By Bethany Blankley

It’s been another week from hell in Texas as first responders and firefighters continue to battle numerous, destructive wildfires. Voluntary evacuations have begun in Kleburg County, home to the historic King Ranch.

Fire crews from 28 states have responded to 192 wildfires in the past week that have destroyed 173,559 acres across Texas, the Texas A&M Forest Service says.

On Thursday, the forest service increased the Texas Wildfire Preparedness Level to Level 4 due to a significant increase in wildfire activity, potential for large fires and the increased commitment of resources to combat them. Level 5 is the highest.

“The decision to move to a Preparedness Level 4 indicates that the complexity of wildfires across Texas is increasing to where they require more time, personnel and equipment to contain,” Wes Moorehead, Texas A&M Forest Service fire chief, said in a statement.

More than 300 firefighters, more than 200 TIFMAS firefighters and personnel from 28 states are fighting fires across Texas, the forest service reports. Members of the Texas Military Department are also dropping thousands of gallons of water on wildfires.

“We are working with other states to mobilize additional fire resources to Texas for assistance,” Moorehead said.

The forest service’s fire forecast through April 6 projects a moderate-significant fire potential in the Western Hill Country and Rolling Plains and low-to-significant and moderate-to-high fire potential in South Texas.

“Moderate drying potential through the weekend will expand the footprint of dry fuel into the High Plains, Eastern Hill Country, Cross Timbers, and portions of Central and East Texas,” it states. Critical fire weather is expected Tuesday in the Rolling Plains, Western Hill Country and South Texas.

As of Friday, there are 7 active fires/complexes, according to the forest service fire incident map.

The Borrega Fire, located southwest of Kingsville in Kleberg County, has burned an estimated 46,000 acres and is 20% contained. It reportedly ignited March 30 and quickly spread due to windy and dry conditions. On March 31, the county began voluntary evacuations for residents in the Ricardo and Riviera communities. In addition to local first responders, 42 state and federal personnel are fighting the fire, including using three bulldozers, 16 fire engines and eight aircraft, an air attack platform and single engine air tankers.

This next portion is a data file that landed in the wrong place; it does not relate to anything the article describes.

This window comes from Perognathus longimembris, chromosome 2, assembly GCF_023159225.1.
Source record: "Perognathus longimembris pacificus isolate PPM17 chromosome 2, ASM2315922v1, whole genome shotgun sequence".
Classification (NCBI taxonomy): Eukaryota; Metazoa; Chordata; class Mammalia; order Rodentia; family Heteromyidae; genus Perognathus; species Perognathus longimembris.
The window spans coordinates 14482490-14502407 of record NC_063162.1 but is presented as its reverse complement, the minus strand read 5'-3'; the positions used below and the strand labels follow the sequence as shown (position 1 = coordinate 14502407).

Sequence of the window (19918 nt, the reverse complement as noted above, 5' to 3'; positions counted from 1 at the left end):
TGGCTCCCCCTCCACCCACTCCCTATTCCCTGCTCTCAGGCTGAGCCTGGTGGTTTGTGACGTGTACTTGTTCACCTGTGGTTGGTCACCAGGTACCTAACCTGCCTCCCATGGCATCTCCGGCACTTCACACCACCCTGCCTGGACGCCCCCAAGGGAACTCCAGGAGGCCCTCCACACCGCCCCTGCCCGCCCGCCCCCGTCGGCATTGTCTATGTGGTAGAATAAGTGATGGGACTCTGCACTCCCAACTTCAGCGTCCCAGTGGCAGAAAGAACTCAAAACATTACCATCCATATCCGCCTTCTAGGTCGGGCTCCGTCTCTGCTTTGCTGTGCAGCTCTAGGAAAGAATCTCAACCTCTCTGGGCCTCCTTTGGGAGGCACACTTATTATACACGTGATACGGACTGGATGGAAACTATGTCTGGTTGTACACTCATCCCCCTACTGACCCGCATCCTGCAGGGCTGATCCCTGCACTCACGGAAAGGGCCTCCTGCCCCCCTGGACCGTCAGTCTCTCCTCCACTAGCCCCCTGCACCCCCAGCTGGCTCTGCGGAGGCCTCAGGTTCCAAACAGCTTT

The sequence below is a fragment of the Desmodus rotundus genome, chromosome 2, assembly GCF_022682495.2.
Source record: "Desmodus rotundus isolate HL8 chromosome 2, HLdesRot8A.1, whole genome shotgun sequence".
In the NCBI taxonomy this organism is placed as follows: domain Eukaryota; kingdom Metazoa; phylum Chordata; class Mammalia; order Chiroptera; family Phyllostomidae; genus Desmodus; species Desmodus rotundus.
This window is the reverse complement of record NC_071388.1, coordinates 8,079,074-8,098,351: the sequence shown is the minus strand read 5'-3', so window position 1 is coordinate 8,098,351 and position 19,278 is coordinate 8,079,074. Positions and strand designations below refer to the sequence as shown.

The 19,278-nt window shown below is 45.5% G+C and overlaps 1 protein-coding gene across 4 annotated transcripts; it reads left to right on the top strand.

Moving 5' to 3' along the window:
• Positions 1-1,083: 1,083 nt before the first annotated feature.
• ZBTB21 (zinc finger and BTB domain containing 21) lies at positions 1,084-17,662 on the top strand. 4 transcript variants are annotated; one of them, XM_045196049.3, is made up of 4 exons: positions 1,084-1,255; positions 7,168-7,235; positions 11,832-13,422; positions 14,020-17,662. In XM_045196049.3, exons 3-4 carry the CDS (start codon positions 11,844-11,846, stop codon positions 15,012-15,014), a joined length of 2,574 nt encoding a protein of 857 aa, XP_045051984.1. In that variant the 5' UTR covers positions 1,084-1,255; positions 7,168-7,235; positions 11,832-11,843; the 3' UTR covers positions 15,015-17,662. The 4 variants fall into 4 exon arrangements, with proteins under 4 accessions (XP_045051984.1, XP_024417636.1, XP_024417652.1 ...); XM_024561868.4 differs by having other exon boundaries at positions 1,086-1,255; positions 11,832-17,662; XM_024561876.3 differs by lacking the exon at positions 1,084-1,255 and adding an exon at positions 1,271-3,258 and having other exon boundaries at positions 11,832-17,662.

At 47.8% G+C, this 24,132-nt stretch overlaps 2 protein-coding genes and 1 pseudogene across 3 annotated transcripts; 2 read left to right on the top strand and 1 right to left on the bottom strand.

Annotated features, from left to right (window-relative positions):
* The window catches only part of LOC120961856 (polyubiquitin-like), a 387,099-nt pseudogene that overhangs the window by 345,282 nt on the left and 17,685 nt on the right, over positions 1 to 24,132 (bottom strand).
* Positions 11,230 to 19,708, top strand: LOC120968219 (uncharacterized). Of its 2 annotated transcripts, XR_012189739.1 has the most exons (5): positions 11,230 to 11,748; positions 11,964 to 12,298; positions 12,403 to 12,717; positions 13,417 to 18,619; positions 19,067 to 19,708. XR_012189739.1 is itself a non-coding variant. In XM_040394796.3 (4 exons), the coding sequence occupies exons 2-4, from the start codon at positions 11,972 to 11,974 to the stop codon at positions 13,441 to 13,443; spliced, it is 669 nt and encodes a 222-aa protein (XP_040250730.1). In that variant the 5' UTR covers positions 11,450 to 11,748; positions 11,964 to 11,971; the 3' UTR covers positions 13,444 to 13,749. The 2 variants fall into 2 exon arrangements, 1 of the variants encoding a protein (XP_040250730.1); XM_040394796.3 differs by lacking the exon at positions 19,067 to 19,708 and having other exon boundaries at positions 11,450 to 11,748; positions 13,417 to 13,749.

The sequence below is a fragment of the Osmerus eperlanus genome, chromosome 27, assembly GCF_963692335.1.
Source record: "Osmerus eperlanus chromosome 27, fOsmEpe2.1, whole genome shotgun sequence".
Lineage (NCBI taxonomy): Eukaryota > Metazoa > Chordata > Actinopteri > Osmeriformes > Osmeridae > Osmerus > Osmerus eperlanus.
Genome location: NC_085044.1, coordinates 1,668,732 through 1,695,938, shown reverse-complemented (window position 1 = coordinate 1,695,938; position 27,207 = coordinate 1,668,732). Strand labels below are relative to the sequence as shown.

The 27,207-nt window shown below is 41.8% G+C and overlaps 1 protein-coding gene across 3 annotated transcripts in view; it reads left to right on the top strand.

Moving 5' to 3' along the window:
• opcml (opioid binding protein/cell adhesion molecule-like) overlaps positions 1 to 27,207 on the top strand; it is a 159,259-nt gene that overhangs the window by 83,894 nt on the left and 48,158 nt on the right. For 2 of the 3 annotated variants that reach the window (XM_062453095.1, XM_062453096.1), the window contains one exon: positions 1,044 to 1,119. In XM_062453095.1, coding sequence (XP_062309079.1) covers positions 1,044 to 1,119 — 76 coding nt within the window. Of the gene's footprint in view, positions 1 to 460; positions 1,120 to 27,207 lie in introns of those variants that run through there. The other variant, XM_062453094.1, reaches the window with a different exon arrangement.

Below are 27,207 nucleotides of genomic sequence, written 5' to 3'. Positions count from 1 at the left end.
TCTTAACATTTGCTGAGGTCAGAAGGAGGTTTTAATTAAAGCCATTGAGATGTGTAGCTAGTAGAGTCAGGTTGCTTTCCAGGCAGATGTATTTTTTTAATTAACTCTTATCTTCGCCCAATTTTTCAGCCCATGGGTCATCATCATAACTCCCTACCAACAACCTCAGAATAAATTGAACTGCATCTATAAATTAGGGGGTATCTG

Farther north and west of San Antonio, the Das Goat Fire in Medina County, where residents were evacuated and homes were destroyed, is now 95% contained. The Texas Army National Guard played a key role in controlling the fire; its “efforts are a massive help to firefighters on the ground,” the forest service said. Sixteen crew members in four Black Hawk helicopters helped quelch the fire by dropping 660 gallons of water from above, KSAT reported.

Farther north, in Coryell County, the Crittenberg Complex has burned 33,175 acres and is 90% contained. The Ramsey Fire in Brown County has burned 3,456 acres and is 90% contained.

Two new fires have begun and are zero percent contained. West of Abilene, the Adrian Fire has burned 100 acres; in Northeast Texas, the Cass 1459 Fire has just begun.

In the Panhandle, two fires are raging. The Double Barrel Fire in Gray County has burned 984 acres and is 85% contained. The Canadian River Bottom Fire in Roberts and Hemphill counties has burned 39,568 acres and is 70% contained.

Containment means a control line has been established around a fire in an attempt to stop it from spreading.

The Eastland Complex, which became 100% contained March 30, burned more than 54,500 acres, the forest service reports. Residents were forced to evacuate, historic homes and landmarks were destroyed, and hundreds of livestock were lost.

Texas A&M has published details online about ways Texans can donate and/or help those impacted by the wildfires. A relief fund also was created through the state Agricultural Department’s STAR Fund Disaster Assistance program.

Those impacted by the fires are encouraged to fill out a damage report with the state Division of Emergency Management.

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